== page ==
“A wonderful example of how a single historian can rescue an artist from obscurity… a wistful celebration of a lost era when the world was a much bigger place and oceanfront property a relatively affordable commodity.” – Metropolis, July, 2003
Weekend Utopia: Modern Living in the Hamptons, Princeton Architectural Press, 2000, available at Amazon.
“Engaging architectural and social history…” – Newsweek (July 9, 2001)
“A revelatory contribution to the history of modern architecture.” – Charles Gwathmey
“Gordon’s eye for the convergence of arts, architecture and commerce is unerring.” – Publishers Weekly, July 12, 2001
“A fine guide to one of American modernism’s foremost laboratories of style.” – Vanity Fair, July 2001 (Rating: ***)
“Weekend Utopia explores the idea that the ‘beach house was the sonnet form of American architecture.'” – The New Yorker (May 27, 2002)
“For a younger, braver generation, Weekend Utopia offers an alternative to home sweet home.” – New York Times
“Gordon’s book evokes a sophisticated aesthetic, both modern and simple, and a sensibility that could only have come from the Hamptons.” – Calvin Klein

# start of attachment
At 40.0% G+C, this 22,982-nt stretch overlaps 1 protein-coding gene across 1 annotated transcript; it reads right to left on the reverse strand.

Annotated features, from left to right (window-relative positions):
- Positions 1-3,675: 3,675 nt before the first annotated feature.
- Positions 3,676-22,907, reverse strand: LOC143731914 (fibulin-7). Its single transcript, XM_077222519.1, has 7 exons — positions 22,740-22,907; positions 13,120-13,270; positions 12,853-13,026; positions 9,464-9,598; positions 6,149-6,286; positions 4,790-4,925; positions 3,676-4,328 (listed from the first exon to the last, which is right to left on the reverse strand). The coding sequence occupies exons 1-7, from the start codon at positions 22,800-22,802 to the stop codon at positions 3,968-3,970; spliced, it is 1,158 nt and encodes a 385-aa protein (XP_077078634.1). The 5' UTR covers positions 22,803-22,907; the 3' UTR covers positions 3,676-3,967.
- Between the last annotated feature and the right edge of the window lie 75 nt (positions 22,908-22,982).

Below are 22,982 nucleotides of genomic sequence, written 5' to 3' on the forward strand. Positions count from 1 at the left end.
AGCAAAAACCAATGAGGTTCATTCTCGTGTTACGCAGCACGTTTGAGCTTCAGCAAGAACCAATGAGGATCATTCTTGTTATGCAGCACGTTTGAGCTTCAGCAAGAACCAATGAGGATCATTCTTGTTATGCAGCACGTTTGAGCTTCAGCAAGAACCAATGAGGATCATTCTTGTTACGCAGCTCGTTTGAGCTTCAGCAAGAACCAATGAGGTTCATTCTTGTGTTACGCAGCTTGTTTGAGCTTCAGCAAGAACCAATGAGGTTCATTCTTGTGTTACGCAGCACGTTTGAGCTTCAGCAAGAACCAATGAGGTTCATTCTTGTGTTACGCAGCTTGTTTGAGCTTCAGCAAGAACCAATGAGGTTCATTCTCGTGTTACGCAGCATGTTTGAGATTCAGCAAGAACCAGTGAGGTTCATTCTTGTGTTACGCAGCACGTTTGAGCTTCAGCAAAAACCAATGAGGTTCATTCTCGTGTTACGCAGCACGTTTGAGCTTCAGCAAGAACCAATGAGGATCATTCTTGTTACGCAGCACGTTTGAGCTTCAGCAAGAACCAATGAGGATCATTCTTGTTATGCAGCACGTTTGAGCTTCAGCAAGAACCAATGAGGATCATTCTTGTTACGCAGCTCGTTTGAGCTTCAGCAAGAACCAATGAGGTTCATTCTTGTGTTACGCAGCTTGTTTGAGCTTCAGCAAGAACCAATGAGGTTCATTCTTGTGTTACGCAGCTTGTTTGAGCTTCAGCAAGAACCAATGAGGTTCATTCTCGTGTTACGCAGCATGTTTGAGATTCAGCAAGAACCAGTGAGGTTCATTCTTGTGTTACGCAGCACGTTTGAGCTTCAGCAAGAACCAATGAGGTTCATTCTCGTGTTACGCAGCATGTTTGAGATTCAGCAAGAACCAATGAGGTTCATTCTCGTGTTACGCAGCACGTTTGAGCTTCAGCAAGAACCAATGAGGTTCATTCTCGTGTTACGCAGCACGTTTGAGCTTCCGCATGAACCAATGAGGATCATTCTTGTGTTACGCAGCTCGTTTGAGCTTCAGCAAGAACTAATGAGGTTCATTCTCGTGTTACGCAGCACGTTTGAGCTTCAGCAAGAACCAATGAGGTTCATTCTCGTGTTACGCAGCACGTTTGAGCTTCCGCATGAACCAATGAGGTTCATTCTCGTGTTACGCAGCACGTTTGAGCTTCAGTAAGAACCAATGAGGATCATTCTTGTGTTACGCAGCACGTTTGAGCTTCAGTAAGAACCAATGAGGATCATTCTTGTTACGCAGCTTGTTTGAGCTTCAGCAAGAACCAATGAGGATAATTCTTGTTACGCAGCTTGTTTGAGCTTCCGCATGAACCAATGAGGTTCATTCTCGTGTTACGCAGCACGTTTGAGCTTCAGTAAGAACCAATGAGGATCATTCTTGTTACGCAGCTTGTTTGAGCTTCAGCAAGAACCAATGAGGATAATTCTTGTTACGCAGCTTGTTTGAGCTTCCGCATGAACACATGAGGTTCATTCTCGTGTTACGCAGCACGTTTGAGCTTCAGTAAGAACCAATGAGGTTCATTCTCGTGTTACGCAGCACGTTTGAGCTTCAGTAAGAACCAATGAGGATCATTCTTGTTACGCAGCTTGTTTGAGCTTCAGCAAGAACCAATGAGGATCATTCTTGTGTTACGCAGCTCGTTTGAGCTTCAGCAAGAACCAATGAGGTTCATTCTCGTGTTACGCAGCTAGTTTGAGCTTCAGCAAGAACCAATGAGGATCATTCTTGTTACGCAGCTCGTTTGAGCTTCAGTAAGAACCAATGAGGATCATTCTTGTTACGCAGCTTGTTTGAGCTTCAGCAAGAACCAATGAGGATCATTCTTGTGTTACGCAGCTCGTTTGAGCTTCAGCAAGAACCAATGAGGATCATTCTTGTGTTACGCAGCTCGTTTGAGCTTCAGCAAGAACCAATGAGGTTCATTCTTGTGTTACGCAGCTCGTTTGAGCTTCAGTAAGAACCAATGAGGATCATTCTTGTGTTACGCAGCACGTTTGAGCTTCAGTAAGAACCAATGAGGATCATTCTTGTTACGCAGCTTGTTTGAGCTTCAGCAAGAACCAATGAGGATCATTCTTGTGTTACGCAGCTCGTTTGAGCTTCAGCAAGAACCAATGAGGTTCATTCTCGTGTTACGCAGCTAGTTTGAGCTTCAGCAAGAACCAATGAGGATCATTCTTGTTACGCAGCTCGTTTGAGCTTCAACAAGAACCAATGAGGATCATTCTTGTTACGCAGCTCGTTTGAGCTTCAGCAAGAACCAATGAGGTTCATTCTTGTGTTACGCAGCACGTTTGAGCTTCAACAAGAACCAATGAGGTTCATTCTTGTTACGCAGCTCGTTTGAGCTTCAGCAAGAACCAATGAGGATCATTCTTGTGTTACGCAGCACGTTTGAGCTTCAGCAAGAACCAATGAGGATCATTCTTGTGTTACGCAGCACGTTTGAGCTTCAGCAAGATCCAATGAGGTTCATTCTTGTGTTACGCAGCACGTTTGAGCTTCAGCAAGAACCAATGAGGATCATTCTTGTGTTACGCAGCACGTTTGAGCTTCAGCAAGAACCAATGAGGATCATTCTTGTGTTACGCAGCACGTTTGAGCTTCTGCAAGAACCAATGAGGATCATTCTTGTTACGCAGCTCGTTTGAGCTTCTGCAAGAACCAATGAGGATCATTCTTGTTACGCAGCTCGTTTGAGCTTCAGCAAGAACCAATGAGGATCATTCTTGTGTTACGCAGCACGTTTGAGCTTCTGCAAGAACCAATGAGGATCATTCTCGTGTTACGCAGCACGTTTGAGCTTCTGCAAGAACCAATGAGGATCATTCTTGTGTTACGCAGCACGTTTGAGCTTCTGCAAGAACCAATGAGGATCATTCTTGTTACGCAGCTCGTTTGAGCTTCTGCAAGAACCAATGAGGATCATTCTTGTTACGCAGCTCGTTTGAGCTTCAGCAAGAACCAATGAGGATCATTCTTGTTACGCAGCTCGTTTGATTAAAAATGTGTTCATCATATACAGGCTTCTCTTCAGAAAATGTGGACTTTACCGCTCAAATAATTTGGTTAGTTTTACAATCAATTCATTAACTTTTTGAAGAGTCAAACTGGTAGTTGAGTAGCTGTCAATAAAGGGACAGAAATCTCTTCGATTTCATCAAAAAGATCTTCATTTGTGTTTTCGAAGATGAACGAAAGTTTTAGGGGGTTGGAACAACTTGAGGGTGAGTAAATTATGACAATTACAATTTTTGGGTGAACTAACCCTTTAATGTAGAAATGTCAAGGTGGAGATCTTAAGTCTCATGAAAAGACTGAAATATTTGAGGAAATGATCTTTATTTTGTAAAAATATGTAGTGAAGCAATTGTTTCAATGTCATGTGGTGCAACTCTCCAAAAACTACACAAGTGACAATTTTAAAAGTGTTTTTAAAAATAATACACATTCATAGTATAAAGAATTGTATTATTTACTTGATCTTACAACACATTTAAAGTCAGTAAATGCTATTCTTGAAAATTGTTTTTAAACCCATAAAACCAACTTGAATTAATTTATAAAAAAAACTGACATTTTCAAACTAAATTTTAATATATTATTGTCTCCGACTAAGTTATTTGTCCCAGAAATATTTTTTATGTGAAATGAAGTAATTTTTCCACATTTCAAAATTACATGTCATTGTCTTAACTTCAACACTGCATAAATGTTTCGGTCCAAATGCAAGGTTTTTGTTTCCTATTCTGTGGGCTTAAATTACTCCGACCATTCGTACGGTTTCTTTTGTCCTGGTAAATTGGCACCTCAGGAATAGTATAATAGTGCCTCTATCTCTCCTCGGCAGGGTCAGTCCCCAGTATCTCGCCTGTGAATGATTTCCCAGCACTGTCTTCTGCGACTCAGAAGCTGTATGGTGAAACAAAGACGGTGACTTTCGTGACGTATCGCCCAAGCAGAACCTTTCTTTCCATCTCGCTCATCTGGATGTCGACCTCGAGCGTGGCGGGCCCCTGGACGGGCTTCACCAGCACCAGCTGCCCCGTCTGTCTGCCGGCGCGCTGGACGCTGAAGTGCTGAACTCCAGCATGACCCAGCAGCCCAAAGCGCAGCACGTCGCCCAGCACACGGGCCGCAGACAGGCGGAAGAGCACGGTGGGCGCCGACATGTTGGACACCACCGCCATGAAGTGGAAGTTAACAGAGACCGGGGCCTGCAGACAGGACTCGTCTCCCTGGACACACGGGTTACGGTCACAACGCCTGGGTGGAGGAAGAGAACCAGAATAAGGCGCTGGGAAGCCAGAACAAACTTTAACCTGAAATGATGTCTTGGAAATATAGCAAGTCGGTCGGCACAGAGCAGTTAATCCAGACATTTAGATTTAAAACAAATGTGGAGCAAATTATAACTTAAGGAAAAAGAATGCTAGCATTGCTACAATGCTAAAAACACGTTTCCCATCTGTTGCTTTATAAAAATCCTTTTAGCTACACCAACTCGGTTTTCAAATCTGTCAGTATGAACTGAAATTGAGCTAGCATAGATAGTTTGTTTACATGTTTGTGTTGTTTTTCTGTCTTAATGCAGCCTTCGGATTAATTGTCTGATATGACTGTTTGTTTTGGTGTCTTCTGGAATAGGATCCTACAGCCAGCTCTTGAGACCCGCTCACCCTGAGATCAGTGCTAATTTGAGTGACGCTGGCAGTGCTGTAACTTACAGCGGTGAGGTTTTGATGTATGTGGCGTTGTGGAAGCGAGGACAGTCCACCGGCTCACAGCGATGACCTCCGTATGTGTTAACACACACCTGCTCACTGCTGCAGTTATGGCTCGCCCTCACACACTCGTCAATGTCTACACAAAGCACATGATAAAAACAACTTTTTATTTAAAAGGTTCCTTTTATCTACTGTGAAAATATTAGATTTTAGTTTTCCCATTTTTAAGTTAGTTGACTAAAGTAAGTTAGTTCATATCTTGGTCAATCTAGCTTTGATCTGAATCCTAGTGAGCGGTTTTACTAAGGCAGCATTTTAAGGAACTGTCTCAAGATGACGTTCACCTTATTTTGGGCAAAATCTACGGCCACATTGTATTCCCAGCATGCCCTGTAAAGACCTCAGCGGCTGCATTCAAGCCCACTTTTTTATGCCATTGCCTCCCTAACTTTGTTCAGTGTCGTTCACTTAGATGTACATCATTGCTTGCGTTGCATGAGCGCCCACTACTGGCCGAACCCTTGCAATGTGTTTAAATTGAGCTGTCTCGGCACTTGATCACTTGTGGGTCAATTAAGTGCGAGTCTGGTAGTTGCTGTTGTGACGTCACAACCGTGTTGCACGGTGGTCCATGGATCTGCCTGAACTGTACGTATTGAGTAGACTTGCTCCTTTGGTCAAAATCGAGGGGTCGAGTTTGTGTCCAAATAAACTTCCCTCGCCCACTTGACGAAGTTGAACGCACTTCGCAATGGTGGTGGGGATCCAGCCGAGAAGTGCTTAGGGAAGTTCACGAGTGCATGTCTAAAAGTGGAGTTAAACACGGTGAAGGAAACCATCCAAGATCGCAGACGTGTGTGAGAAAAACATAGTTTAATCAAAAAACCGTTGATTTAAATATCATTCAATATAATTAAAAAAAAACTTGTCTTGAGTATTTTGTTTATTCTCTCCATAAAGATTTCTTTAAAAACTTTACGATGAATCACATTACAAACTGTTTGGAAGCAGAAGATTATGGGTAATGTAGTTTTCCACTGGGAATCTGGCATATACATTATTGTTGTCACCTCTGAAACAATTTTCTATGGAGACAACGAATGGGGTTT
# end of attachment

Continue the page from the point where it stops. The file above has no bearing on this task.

“Weekend Utopia brings to vivid life a century in the architectural and social history of the East End…”
-“Best Books of 2001”, New York Times Book Review, (December 2, 2001)
“Gordon’s beautiful book is part of a personal mission to swing the pendulum back toward the tiny beach retreats of his youth.” – Dwell Magazine (October 2001)
“A smart, absorbing architectural history that charts the Hamptons’ transformation from rural outpost to high-powered resort.” – House & Garden (September 2001)
“Gracefully written, stunningly illustrated…” – Amazon.com Best Books of 2001, Editors’ Picks (#1 on Architecture / Design List)
“A wide-ranging cultural history of a very particular place, told in a very particular way…” – Adam Begley, New York Observer, July 2-9, 2001
“A fascinating chronicle, copiously illustrated… Indispensable for both architecture buffs and Hamptonites with a roof over their heads.” – George Plimpton
Thomas Phifer and Partners, Skira Rizzoli International, 2010, (co-author with Sarah Amelar, Stephen Fox,) available at Amazon.
Quik Build, ABC of Container Architecture, Bibliothéque McLean, London, 2008, (co-author with Barry Bergdoll and Adam Kalkin,) available at Amazon.
Miami: Blueprint of an Eden, Collins, 2007, (co-author with Michele Oka Doner and Mitchell Wolfson,) available at Amazon.
American Dream: The Houses at Sagaponack, Rizzoli, 2003, (co-author with Richard Meier, ) available at Amazon.
Costantino Nivola in Springs, Ilisso Books, Milan, 2003, (co-author with Micaela Martegani.)
Convergence: The Hamptons After Pollock, Nassau County Museum of Art, 2000.
Long Island Modern, The First Generation of Modernist Architecture on Long Island, Guild Hall Museum, East Hampton, NY / The National AIA Museum, Washington DC, 1987.
Long Island Country Houses and Their Architects, 1860-1940, W. W. Norton & Company, 1997, (co-author with Robert B. MacKay et al,) available at Amazon.
The AIA Guide to the Architecture of Long Island, Dover Publications, (co-author) 1993.
Long Island Architecture, Hofstra University Press, 1992, (co-author.)